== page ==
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Bratkovics, Stephanie Danielle
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Organic UV filters are increasingly being used in personal care products to protect skin from the damaging effects of UV radiation. In addition, chemicals found in this class of emerging contaminants are used as flavoring ingredients, as well as in plastic coverings for the preservation of food, in the manufacturing of insecticides and agricultural chemicals and pharmaceutical drugs. Consequently, it has been estimated that hundreds of tons of sunscreen compounds are released into the environment annually by both direct and indirect routes. In order to determine the concentrations of several major organic UV-filtering chemicals (oxybenzone, dioxybenzone, sulisobenzone, avobenzone, octocrylene, octinoxate, and padimate-O), a multi-residue protocol was developed to extract and quantify the target analytes from sea and potable water using HPLC/MS/MS. To better understand these chemicals behavior in marine waters, the fate of selected compounds in seawater under different light regimes was also evaluated. Concurrent to the laboratory investigations, marine samples were analyzed and used to assess the relationships between land use and the distribution of sunscreen compounds along coastal South Carolina. Finally, concentrations of sunscreen compounds were determined in nationally protected coral reef environments. Laboratory based fate experiments resulted in compound dependent degradation over the course of the experiment, and included the observed transformation of specific target analytes into possible tautomer/rotamer forms. Five of the seven target analytes were detected in seawater samples from coastal South Carolina over the course of the yearlong environmental monitoring venture. Patterns in concentrations were observed based on season and proportion of developed land at each of the South Carolina sites. Four target analytes were detected in reef sites in the Florida Keys, while two were quantified in samples from the Virgin Islands. The presence of the compounds at even remote sites in open water reef systems warrants further attention, as the compounds are known to have hormonal effects on various aquatic organisms, in addition to promoting the bleaching of coral species. Understanding the presence and quantities of anthropogenic UV-filtering chemicals, along with understanding the potential fate of these compounds in the aquatic environment, may allow for a more responsible approach for planning and management of beach and coastal waters as well as marine protected areas.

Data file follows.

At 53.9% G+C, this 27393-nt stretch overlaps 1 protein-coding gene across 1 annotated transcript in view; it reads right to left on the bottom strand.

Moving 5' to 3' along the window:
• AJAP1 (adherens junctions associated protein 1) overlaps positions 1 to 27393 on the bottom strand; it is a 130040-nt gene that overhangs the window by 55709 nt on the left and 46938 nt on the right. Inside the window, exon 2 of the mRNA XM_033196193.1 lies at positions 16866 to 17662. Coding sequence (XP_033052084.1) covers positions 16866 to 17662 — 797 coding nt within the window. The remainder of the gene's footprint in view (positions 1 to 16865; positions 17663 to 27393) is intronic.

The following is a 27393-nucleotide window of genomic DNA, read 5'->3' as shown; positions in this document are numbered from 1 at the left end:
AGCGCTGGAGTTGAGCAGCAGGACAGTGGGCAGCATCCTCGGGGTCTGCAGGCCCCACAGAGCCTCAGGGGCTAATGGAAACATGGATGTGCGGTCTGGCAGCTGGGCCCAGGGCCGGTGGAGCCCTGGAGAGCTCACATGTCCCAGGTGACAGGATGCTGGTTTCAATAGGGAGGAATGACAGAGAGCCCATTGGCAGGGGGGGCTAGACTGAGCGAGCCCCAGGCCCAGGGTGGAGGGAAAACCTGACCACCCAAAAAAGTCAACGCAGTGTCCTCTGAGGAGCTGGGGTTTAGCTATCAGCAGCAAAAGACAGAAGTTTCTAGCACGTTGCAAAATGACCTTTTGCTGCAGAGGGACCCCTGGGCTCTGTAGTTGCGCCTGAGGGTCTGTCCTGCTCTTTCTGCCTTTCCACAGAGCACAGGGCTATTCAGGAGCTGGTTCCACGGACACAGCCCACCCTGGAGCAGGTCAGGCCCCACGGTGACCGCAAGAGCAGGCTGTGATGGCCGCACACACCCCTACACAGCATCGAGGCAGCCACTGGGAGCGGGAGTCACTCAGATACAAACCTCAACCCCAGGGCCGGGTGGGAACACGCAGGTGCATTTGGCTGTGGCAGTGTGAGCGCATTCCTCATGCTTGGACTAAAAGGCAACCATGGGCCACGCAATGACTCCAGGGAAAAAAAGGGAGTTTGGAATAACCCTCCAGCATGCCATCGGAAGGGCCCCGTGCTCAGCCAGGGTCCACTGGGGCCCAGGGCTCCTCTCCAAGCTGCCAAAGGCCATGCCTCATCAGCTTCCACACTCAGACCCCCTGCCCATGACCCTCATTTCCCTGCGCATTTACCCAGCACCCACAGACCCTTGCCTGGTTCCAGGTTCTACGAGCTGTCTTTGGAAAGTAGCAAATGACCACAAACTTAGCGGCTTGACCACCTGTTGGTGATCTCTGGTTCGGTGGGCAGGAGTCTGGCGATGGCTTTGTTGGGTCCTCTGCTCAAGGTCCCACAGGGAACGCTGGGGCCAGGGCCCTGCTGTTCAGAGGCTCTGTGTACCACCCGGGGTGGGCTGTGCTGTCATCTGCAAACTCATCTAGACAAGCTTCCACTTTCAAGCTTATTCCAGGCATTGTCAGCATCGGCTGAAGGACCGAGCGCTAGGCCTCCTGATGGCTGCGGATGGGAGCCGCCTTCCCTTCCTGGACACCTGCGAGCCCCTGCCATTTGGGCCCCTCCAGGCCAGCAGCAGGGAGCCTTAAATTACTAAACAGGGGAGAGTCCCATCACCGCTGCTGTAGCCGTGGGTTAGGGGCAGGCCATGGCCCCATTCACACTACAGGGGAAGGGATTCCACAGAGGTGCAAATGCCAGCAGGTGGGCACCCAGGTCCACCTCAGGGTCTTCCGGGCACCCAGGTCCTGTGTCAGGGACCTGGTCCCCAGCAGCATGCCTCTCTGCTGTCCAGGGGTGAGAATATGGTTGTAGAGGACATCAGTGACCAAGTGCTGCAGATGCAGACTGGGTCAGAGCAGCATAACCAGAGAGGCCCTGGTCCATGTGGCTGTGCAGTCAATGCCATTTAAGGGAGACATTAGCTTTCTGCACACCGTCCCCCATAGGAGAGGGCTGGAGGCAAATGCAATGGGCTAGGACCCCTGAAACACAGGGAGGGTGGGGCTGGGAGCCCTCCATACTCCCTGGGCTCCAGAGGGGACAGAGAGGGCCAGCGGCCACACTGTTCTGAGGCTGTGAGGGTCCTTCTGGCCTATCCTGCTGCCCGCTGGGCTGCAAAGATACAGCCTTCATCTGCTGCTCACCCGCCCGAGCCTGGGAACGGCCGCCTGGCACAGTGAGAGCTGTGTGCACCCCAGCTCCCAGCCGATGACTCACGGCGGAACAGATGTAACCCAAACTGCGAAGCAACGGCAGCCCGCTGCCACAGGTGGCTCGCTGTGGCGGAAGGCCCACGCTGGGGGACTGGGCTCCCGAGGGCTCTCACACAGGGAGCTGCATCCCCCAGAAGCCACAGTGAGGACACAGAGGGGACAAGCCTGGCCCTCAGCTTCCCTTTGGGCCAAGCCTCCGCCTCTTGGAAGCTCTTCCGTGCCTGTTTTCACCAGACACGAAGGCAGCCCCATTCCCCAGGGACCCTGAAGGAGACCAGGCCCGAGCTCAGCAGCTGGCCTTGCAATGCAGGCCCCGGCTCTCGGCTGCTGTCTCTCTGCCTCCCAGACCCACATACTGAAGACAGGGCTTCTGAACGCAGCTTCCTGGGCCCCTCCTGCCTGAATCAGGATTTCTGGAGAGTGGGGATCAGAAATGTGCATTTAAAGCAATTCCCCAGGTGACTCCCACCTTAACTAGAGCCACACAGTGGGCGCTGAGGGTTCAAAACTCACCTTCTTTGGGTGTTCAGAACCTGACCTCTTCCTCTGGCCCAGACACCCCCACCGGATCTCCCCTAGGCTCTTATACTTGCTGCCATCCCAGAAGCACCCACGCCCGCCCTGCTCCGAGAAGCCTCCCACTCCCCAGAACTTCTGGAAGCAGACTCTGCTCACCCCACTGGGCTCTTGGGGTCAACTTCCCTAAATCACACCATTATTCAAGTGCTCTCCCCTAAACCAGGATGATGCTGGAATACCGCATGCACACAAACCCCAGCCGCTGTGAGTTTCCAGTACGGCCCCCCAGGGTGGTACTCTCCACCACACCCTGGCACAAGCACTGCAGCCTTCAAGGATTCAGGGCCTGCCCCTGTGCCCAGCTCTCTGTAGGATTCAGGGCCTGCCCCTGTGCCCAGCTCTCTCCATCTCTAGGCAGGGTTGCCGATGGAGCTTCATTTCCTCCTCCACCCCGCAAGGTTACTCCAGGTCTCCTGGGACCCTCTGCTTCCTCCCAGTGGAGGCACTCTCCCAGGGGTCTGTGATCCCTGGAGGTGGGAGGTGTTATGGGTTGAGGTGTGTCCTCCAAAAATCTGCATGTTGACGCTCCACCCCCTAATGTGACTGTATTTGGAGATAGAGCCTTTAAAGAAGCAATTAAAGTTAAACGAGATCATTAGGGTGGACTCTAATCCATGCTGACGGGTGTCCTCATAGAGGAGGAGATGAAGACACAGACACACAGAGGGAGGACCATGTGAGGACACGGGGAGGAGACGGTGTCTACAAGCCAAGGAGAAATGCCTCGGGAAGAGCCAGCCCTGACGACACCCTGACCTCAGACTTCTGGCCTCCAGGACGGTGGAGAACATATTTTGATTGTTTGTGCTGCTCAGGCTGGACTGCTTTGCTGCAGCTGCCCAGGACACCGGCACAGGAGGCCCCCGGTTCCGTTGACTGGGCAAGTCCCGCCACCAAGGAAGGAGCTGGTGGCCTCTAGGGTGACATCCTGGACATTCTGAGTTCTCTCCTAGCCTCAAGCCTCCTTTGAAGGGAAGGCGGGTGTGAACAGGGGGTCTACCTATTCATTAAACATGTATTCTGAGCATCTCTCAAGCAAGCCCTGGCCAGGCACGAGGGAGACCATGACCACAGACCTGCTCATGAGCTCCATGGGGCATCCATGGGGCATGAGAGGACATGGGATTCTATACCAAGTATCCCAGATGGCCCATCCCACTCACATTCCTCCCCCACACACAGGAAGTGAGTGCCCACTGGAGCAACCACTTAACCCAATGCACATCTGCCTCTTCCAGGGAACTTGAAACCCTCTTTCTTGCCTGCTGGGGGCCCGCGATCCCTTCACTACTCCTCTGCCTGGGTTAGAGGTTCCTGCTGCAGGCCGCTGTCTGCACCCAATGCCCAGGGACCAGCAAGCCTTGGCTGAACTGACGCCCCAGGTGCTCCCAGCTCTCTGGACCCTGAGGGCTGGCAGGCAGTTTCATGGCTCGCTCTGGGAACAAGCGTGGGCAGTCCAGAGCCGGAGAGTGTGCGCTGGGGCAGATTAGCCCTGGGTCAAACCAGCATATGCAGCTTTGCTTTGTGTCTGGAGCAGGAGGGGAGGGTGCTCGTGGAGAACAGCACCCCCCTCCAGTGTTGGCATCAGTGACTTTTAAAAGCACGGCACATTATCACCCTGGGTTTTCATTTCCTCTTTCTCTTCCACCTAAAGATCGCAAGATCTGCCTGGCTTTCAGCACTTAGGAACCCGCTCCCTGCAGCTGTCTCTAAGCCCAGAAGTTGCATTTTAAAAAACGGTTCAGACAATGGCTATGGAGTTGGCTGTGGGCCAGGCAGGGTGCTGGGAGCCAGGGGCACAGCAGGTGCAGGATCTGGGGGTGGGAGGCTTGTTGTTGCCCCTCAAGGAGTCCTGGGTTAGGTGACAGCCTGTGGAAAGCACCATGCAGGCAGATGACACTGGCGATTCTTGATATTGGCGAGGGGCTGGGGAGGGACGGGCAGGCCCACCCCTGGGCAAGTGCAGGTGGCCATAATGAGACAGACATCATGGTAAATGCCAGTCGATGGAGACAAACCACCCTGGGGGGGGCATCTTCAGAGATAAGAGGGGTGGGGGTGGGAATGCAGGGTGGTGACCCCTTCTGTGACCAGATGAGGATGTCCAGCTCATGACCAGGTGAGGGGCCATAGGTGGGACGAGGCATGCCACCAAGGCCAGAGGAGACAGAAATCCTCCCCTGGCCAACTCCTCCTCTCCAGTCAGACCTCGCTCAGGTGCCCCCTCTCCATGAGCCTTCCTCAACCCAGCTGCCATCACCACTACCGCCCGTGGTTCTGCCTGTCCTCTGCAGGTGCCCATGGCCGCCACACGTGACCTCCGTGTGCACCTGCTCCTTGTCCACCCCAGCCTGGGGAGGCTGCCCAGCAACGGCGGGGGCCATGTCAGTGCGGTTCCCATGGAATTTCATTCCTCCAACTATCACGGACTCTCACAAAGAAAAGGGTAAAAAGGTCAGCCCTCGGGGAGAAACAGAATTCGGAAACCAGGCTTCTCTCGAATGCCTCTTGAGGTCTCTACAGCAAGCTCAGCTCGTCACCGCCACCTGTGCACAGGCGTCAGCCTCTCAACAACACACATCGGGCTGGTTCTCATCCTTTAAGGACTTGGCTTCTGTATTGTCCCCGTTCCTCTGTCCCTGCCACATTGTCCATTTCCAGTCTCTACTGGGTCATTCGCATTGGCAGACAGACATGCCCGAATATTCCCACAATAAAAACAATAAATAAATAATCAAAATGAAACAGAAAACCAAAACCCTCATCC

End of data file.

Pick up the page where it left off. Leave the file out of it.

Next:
Thesis (M.S.) College of Charleston, South Carolina-The Graduate School, 2012
Committee members: Ed Wirth, Yelena Sapozhnikova, Paul Pennington, Denise Sanger, Amy T McCandless
HPLC-MS/MS, reefs, seawater, South Carolina, sunscreens
Environmental studies, Analytical chemistry